One cannot look at the Saudi-Iranian agreement from a bilateral perspective. Even though China only joined this effort in the last stages, its involvement alone gave the agreement significant international ramifications. For the first time, it appears that Beijing is a significant player in a Middle Eastern crisis, an area long thought to be the sole purview of the White House and governed solely by signals received from Washington. What transpired demonstrated that the era of US hegemony over crises in the Middle East is coming to an end, a decline that can be traced back in part to a US decision and in part to the conflicting wills of regional and international actors.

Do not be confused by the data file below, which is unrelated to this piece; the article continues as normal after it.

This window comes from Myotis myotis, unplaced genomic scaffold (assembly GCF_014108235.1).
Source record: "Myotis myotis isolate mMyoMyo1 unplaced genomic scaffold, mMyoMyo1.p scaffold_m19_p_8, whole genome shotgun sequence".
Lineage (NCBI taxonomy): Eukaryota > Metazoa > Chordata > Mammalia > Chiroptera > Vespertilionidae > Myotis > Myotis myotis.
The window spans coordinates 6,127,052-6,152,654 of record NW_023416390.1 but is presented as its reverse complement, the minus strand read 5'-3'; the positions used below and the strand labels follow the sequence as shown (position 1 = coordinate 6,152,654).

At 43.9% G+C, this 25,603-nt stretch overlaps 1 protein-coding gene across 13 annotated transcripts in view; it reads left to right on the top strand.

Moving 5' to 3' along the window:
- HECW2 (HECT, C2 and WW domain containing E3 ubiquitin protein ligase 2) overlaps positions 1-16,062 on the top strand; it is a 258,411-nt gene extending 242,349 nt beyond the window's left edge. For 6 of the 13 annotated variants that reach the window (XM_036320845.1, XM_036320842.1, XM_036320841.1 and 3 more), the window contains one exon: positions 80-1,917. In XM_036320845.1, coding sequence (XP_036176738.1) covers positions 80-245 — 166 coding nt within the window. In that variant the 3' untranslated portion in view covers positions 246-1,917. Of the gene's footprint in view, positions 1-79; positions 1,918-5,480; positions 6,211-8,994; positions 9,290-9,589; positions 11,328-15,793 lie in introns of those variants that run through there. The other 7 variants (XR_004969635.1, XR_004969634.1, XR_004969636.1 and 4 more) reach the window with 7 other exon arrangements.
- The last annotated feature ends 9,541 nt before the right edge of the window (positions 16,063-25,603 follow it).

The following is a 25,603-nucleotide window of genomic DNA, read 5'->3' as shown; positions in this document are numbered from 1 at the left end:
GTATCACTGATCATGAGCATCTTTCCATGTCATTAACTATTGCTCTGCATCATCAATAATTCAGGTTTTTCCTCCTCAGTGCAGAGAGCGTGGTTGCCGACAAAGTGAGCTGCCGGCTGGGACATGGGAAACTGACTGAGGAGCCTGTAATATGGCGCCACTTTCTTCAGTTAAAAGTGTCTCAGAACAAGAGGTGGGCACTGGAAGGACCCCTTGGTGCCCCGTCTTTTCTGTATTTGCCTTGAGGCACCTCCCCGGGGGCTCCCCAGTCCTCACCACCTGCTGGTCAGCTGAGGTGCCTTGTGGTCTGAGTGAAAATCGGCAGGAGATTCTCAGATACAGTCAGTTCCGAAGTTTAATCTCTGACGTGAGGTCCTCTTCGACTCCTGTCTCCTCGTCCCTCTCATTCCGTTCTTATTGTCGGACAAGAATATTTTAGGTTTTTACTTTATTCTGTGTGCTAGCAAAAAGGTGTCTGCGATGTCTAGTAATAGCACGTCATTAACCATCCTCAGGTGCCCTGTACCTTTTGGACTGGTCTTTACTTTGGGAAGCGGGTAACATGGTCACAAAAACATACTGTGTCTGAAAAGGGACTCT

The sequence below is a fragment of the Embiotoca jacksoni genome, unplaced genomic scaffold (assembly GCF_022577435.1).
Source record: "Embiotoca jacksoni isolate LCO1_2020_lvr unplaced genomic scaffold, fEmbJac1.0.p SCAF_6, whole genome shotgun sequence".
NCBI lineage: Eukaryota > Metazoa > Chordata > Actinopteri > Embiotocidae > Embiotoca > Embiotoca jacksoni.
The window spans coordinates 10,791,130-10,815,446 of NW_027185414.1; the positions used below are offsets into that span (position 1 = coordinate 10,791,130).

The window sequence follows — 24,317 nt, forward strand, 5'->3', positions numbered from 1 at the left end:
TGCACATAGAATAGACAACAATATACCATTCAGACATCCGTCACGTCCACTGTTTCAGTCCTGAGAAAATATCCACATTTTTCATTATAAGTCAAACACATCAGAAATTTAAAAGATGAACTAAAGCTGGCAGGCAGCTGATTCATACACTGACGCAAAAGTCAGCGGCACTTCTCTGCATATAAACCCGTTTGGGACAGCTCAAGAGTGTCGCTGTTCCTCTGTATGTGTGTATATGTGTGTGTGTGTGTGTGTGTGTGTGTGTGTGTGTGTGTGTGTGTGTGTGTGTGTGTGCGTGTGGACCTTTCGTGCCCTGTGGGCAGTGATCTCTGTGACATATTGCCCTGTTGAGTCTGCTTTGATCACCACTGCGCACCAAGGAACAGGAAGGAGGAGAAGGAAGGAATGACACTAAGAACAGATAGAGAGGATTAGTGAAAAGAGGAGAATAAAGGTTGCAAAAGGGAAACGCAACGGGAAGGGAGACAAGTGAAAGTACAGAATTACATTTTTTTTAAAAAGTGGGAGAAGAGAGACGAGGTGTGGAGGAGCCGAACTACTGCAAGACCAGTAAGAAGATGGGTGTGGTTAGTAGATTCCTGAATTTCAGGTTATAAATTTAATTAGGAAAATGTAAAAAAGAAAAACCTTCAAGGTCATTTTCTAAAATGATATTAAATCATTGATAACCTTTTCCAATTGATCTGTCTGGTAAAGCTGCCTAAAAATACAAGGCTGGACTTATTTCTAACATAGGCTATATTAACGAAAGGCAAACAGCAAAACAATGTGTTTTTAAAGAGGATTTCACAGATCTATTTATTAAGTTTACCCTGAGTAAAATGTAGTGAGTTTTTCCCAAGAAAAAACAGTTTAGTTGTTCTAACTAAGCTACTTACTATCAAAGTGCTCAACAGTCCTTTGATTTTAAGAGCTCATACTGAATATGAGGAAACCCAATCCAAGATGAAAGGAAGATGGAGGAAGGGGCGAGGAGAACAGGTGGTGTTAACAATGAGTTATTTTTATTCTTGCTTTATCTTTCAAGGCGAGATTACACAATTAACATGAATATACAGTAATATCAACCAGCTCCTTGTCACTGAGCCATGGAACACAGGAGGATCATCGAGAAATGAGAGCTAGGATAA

The waning of US influence in the Middle East has spread to areas where previously it had been widely acknowledged that only American influence was decisive. Problems that occasionally arise between Ankara and Washington, with the former being a significant NATO member that refuses to comply with some NATO’s directives unless they serve its own interests first, as is the case with its special requirements for approving Sweden’s membership in the alliance, along with Turkey’s disregard for escalating US sanctions against Russia, its propensity to buy Russian or Chinese weapons rather than the ones that Washington for various reasons won’t sell Turkey, and the claims made by Turkish officials that the US is supporting terrorism through its support for the Kurdish-led Syrian Democratic Forces (SDFs) in northern Syria, all illustrate the limits of Washington’s new influence with one of its most significant historical allies, which views global transformations from a perspective different from that of the US and pursues its own interests to the greatest extent possible, at a time when US policy appear to be blind to what is happening around it.